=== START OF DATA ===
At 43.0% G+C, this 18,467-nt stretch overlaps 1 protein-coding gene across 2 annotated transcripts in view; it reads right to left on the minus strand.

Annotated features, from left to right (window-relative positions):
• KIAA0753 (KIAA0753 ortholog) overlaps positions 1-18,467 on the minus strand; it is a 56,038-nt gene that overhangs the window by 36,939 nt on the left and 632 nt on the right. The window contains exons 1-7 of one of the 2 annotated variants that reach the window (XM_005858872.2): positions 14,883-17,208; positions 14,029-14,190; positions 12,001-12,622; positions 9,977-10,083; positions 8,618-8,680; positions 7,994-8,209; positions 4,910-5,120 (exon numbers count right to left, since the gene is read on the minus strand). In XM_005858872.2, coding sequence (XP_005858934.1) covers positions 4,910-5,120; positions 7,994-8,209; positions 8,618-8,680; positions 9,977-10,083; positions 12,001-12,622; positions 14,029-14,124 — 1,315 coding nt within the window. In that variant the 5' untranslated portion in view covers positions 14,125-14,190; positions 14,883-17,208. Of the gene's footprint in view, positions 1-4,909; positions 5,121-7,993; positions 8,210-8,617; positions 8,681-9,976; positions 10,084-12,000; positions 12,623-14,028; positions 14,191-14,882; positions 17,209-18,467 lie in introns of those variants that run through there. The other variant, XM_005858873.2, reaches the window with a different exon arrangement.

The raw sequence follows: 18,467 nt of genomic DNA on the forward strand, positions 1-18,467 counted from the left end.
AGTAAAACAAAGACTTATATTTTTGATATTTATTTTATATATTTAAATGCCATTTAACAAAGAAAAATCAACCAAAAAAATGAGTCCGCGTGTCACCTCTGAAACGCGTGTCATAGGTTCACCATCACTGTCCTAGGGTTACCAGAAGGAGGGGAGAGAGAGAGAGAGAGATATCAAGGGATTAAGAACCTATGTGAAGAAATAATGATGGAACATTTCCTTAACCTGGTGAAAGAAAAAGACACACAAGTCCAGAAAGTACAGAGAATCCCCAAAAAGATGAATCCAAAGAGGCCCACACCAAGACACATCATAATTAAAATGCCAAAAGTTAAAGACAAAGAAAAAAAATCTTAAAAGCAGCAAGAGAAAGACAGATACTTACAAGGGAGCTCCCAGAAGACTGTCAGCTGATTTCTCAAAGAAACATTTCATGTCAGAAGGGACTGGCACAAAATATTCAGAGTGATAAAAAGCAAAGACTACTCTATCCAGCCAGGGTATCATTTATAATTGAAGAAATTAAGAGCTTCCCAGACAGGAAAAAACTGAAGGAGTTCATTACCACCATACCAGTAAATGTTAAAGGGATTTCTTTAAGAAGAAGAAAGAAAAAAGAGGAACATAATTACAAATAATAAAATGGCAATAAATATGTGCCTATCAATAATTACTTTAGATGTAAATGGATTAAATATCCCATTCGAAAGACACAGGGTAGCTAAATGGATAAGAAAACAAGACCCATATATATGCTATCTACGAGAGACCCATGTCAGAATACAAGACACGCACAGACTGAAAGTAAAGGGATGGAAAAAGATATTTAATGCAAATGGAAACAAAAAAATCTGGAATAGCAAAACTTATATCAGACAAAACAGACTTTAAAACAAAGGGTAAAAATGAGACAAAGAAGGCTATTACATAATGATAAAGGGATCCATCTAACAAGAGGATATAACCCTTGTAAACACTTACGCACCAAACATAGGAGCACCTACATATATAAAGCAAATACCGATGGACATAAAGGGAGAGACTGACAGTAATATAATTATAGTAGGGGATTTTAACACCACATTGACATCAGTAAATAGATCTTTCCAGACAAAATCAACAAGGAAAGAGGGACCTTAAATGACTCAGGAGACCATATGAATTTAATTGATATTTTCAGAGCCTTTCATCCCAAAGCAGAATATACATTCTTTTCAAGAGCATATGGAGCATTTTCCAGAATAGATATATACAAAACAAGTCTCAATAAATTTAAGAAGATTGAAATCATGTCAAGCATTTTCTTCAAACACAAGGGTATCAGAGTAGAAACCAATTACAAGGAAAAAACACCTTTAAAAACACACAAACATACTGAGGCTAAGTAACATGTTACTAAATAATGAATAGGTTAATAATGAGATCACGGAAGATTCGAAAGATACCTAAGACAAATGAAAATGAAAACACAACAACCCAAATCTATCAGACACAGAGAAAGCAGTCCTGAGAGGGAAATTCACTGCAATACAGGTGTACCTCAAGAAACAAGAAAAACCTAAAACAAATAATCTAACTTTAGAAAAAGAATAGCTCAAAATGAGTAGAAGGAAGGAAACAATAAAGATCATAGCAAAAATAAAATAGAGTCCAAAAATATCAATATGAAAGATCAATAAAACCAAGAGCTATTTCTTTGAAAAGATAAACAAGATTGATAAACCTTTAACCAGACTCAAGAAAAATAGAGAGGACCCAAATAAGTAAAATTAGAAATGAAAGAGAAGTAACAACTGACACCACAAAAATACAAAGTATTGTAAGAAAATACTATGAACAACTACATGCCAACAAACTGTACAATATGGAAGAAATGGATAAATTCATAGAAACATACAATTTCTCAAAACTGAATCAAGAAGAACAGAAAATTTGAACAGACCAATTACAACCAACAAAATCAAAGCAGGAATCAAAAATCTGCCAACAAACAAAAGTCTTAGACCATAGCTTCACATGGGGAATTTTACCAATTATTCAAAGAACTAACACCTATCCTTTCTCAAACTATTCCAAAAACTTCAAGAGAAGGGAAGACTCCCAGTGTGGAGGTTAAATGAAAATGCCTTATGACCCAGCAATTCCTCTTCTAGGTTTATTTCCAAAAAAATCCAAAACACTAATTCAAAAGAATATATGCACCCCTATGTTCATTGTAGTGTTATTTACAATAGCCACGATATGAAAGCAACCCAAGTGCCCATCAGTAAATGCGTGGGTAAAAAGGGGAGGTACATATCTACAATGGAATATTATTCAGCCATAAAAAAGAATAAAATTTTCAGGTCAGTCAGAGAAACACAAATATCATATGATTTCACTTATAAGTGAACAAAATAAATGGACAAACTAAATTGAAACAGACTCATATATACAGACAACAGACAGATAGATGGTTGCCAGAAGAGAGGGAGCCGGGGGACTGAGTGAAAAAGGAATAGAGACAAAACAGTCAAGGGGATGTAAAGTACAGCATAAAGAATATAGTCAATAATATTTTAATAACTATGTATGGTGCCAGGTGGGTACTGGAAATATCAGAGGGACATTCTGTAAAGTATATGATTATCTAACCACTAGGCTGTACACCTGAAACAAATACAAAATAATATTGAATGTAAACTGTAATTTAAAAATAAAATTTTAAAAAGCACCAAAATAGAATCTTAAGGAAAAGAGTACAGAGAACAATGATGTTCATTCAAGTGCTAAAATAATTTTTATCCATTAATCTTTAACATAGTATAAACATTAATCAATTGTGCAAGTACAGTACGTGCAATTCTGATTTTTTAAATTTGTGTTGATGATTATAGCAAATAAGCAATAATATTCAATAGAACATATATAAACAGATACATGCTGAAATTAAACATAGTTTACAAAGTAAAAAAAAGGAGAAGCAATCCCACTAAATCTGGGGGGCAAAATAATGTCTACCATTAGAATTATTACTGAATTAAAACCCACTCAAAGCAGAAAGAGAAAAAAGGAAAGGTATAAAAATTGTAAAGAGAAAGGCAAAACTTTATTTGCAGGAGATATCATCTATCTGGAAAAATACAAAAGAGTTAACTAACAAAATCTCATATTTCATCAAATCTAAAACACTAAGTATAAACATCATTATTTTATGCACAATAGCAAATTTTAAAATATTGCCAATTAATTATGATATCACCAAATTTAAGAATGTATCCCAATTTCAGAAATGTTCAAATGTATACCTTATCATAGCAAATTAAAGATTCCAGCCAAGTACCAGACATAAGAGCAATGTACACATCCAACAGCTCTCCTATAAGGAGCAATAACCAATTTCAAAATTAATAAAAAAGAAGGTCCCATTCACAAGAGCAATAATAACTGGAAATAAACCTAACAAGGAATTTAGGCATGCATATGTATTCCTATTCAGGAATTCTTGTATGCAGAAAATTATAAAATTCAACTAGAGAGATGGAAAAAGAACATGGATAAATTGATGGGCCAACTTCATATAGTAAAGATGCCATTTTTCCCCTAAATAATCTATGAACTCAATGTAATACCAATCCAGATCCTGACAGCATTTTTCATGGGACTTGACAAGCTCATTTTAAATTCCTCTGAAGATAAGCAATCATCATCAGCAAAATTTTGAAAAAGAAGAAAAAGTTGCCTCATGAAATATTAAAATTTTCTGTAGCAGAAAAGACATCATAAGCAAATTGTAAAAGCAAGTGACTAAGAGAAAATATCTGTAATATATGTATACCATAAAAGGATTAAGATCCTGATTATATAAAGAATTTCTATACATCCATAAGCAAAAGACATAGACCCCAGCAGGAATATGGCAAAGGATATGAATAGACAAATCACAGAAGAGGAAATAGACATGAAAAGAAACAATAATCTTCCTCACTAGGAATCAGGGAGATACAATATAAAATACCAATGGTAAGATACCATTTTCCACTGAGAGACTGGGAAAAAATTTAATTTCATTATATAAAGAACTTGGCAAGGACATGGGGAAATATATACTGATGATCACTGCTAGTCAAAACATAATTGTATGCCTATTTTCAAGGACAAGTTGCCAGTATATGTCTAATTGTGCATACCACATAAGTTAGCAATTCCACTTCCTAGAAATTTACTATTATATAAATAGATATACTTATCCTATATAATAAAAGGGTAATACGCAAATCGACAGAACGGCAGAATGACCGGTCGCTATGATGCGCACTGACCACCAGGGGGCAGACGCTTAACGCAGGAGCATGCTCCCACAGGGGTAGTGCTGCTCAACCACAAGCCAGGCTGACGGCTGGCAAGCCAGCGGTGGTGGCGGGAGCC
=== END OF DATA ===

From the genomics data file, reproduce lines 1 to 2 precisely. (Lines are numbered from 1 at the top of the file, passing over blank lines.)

At 43.0% G+C, this 18,467-nt stretch overlaps 1 protein-coding gene across 2 annotated transcripts in view; it reads right to left on the minus strand.

Annotated features, from left to right (window-relative positions):